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Thread: hard lesson learned :(

  1. #26
    Senior Member Delilah's Avatar
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    Dec 2009
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    Orange County, CA
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    I spray baste also and love it. Introduced it to my quilting friendship group and we all spray now. We love that there are NO puckers. We use my king bed to layer on and it saves the back. We have better success using a slightly different method. Batting down first, arrange backing, fold backing back spray and smooth down. Fold other side back, spray and smooth. Flip it over, arrange on the top and repeat the process. I have personally made 160 quilts and assisted my friends with countless others.

    Quote Originally Posted by carolaug View Post
    When I sandwich my quilt I tape the backing to the floor, then spray bast it to the batting. I than put on the top, smooth out, lift and spray..no puckers. I use 505 spray only
    OCD in the OC

  2. #27
    Senior Member sherian's Avatar
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    Aug 2011
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    Sorry to say, I have done it more than once, them I decide to tack and not quilt, it is very forgiving.
    Not as happy but it works and washes very well.

  3. #28
    Senior Member stillclock's Avatar
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    Apr 2012
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    the man who is to receive this quilt is my....boyfriend. yes. there i said it.

    and he loves it. even when i pointed out the glaring creases (they are too big to be called puckers at this point) he really didn't "see" what i meant.

    he kissed me and told me to get 'er done.

    that's motivation!

    aileen

  4. #29
    Senior Member stillclock's Avatar
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    Apr 2012
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    also, i think the flannel i used, which was from my bin' might actually be stretching as i quilt it.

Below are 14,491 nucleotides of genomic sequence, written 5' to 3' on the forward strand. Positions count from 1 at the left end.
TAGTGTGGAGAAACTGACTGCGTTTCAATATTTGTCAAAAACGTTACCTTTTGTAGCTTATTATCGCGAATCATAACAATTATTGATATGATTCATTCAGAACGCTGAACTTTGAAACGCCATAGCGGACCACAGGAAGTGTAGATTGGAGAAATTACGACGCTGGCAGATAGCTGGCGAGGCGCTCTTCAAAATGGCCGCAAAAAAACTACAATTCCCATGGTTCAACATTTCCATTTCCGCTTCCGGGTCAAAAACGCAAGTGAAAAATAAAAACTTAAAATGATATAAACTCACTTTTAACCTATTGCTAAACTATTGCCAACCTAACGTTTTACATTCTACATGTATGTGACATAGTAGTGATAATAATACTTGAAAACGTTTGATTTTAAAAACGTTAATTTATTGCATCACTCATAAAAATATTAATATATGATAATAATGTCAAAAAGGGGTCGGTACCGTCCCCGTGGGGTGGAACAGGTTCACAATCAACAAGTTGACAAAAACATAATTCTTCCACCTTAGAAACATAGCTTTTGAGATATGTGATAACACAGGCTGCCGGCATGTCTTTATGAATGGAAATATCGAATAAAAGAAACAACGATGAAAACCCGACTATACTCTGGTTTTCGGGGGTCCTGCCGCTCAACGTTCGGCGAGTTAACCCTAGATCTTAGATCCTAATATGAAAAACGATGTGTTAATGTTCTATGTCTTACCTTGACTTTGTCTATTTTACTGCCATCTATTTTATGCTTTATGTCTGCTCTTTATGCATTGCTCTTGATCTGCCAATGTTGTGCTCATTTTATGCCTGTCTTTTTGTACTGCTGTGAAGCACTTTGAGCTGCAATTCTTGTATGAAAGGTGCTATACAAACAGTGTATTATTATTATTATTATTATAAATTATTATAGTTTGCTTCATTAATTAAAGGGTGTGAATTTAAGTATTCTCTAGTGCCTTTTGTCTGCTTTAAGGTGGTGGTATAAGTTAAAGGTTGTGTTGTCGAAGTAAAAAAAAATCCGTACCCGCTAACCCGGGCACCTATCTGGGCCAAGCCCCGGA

i've never had more than a little pucker or two, and i know what i did wrong.

    i won't do it again but i might try both the fusible batting and the spray at some point in the near future

    thanks for your suggestions! love this place

    aileen

  5. #30
    Super Member Farm Quilter's Avatar
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    Mar 2010
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    Odessa, Washington
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    Tucks and puckers can happen to the best quilters, so frustrating! It doesn't matter if it is done on a quilting frame or pinned/basted with thread. I was just at the Machine Quilters Exposition (MQX) in Portland, Oregon last week and saw a quilt that had been quilted by a very well known quilter/teacher/author and was astounded to see a small tuck in the backing. I know that the owner of the quilt had to have paid a pretty penny to have this person quilt for them and the quilt/quilting was lovely...but a tuck?? Just goes to show that ANYONE can get a tuck in a quilt backing. If it really bugs you, you can hand sew them down with little needle-turn applique stitches and if the backing is nice and busy, it will be hidden. Or you can applique blocks over the offending areas...or a large label. Appliqueing things to the back of a quilt is also a way to hide stitching when the tension goes off in areas - had to do that with a quilt one time because I didn't want to frog that much quilting...ended up looking totally awesome!

  6. #31
    Super Member DustysMomma's Avatar
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    May 2012
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    Opelika, AL
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    Puckers aren't that bad, especially little ones. I spent an hour this evening fighting with translucent thread jumbles on the back of what I was quilting. I had to rip it out 3 times before I could get it to act right so I could finish that part. I was cursing my seam ripper and really thinking of throwing it before it was over. Just remember, it could always be worse!

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